Dive bar (drinking establishment)

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The Merrimaker in Los Osos, CA

A dive bar is typically a small, unglamorous, eclectic, old-style bar with inexpensive drinks and may feature dim lighting, shabby or dated decor, neon beer signs, packaged beer sales, cash-only service, and a local clientele.[1] That being said, the precise definition of a dive bar is something on which people rarely agree, and is the subject of spirited debates.[2] The term dive was first used in the press in the U.S. in 1880s to describe disreputable places that were often in basements into which one "dives below".[3]

Once considered a derogatory term, dive bar is now a coveted badge of honor bestowed by aficionados looking for authenticity in such establishments.[4] Devotees may describe a bar as "very divey" or "not divey" and compose rating scales of "divey-ness".[5] Author Todd Dayton offers the following: "Dives [dive bars] are like pornography: hard to define but you know it when you see it".[6] As to what distinguishes a dive bar from an ordinary bar, Dayton says:

"For me, the ideal dive bar is run by a beefy guy named Frank, where the aroma of yesterday's beer still hangs in the air, and your quest for clean bathroom (or toilet paper, for that matter) will go eternally unanswered. A bottle of Bud costs two bucks, a shot of Jack, $3, and Pabst Blue Ribbon is served in a can. The sign outside says Steaks, Dinners, Cocktails— but there hasn't been any food served since FDR was president. The prevailing decorative elements are red Naugahyde, wood-toned Formica, and cinder blocks."[6]

Dive bars adhere to a minimal level of effort needed to provide guests with drinks; i.e., they typically do not advertise, provide parking, or have fancy signage.[2] Dive bars are not known for their food. They often don't serve food beyond pretzels and snacks.[5] "Fran's East Side", a Nashville dive bar, sells pork rinds, popcorn, peanuts and microwaved corn dogs ($1) and smoking is allowed.[7] The hand-written menu is taped to the refrigerator.[7] True dive bars are "cash only" and would not have computerized registers.[1] Bathrooms in dive bars are notoriously shabby and may have a shower curtain stall. The owner or one of his family members is often working the bar. Dive bars usually have a clientele from all walks of life, including some old locals who have been drinking there for 20 years.[1]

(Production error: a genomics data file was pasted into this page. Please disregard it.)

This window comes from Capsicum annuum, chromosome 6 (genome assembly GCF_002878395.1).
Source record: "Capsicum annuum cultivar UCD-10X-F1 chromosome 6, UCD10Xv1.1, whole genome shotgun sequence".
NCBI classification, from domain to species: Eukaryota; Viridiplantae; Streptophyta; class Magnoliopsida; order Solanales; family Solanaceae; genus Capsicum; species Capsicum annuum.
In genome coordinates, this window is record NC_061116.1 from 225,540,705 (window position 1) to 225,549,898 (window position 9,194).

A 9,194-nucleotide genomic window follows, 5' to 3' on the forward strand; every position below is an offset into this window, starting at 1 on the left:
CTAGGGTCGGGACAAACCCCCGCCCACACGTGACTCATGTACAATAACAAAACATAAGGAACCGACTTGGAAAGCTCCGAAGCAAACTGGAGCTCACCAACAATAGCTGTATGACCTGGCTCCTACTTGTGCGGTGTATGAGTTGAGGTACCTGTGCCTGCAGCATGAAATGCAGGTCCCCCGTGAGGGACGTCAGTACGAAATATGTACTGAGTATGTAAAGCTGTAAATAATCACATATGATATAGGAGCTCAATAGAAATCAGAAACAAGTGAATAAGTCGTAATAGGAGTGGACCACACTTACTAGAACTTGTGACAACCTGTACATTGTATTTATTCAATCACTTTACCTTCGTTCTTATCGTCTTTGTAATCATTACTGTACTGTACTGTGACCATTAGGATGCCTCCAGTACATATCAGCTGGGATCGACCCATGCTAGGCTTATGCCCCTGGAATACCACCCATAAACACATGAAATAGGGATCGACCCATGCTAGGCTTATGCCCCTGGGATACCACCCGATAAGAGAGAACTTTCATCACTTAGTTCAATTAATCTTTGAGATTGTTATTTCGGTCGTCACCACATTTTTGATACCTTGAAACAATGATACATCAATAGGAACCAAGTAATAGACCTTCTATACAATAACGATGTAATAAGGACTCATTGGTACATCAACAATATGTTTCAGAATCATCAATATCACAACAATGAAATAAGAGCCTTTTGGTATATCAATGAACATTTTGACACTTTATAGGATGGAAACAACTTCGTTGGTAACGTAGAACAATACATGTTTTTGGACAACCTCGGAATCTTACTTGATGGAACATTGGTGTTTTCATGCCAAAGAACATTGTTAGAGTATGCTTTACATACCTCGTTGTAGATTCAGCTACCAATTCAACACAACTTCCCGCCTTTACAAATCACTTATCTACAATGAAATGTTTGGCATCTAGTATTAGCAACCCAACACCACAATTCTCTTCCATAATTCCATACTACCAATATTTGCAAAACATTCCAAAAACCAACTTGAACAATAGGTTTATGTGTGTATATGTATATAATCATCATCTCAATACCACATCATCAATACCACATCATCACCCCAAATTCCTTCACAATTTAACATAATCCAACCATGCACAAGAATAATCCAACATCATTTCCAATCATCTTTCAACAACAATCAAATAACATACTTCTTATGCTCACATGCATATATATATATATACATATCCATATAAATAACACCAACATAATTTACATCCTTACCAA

See also[edit]

References[edit]

  1. ^ a b c Vivanco, Leonor (19 December 2008). "Divers' Education" (Red-eye Chicago Magazine). Chicago Tribune. p. 8. Retrieved 4 July 2020.
  2. ^ a b Longest, Knoefel (23 October 2014). "What We Talk About When We Talk About Dive Bars". bostoneater.com. Vox Media. Retrieved 4 July 2020.
  3. ^ Garbarino, Steve (21 July 2020). "Beer and a Shot—of Sanitizer: Dive bars try cleaning up while shut down". The Wall Street Journal (Vol. 276, No. 17). Dow Jones. p. 1.
  4. ^ Marshall, John (24 November 2009). "Dive Bar Connoisseurs" (Vol 115, No. 41). The Herald (Dubois County, Indiana. Associated Press. p. 13. Retrieved 6 July 2020.
  5. ^ a b Mitchell, Wendy (2003). New York City's Best Dive Bars:Drinking and Diving in the Five Boroughs. New York: Ig. p. 3. ISBN 0-9703125-3-9. Retrieved 5 July 2020.
  6. ^ a b Dayton, Todd (2004). San Francisco's Best Dive Bars. New York: Ig Pub. p. 4. ISBN 0-9703125-8-X. Retrieved 4 July 2020.
  7. ^ a b Rodgers, D. Patrick (10 December 2018). "Fran's Eastside Is the Best Dive Bar in Nashville". vice.com. Vice edai. Retrieved 27 July 2020.

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